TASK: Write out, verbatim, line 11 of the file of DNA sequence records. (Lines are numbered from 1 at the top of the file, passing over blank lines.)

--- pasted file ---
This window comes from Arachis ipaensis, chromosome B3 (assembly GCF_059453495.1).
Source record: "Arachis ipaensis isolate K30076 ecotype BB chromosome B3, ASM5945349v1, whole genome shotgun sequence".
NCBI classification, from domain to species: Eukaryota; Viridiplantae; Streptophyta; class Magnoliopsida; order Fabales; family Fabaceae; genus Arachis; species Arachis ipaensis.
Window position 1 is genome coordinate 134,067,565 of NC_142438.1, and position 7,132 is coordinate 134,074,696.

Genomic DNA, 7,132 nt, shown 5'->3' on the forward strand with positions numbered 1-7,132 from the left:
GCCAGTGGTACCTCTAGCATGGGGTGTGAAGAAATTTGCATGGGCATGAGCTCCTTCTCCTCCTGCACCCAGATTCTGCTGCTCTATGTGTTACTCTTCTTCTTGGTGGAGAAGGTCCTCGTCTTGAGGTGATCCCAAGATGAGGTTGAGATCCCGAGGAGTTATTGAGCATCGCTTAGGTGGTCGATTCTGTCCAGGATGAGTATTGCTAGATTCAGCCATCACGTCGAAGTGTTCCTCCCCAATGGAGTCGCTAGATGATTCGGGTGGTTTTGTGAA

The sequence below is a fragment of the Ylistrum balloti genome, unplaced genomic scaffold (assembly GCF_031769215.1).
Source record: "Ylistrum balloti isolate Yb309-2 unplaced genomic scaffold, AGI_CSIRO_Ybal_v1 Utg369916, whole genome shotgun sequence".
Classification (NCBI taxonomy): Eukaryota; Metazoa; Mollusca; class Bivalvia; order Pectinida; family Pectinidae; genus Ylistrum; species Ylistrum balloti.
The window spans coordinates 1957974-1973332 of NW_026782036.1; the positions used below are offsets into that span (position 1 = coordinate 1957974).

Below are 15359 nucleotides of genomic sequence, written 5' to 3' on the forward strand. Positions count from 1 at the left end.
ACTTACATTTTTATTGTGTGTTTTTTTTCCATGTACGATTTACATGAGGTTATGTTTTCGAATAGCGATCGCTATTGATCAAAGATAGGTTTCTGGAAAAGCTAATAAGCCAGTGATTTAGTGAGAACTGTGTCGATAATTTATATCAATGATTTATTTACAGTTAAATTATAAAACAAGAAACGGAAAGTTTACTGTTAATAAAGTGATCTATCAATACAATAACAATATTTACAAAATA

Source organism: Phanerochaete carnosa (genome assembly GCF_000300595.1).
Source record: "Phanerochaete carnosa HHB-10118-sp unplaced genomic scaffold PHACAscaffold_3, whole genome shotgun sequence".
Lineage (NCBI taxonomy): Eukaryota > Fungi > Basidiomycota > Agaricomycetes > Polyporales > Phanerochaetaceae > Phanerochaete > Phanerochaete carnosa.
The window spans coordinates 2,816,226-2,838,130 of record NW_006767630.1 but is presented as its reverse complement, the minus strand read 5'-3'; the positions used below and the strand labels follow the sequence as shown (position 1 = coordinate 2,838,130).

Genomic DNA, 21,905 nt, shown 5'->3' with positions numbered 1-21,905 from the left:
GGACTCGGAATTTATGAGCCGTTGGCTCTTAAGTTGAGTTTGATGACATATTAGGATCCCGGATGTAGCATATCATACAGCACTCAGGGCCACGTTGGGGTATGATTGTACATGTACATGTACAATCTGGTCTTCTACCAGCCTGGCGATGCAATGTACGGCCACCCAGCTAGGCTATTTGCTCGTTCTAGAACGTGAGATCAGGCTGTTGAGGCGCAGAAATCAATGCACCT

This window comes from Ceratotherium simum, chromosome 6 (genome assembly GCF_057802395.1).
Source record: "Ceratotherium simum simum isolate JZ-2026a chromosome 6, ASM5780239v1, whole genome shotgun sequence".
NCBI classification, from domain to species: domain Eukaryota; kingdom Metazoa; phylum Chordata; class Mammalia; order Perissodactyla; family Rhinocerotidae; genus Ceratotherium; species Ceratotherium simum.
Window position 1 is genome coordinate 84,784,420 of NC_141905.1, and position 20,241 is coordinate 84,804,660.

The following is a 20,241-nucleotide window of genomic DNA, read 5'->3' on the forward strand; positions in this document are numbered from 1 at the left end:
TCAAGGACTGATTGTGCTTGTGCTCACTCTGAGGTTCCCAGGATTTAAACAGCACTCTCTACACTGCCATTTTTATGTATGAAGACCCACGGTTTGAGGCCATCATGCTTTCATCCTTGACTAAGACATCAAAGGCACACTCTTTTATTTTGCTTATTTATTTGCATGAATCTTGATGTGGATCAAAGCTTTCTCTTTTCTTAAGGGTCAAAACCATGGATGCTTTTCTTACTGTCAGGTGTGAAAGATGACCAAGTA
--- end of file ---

Below are 15359 nucleotides of genomic sequence, written 5' to 3' on the forward strand. Positions count from 1 at the left end.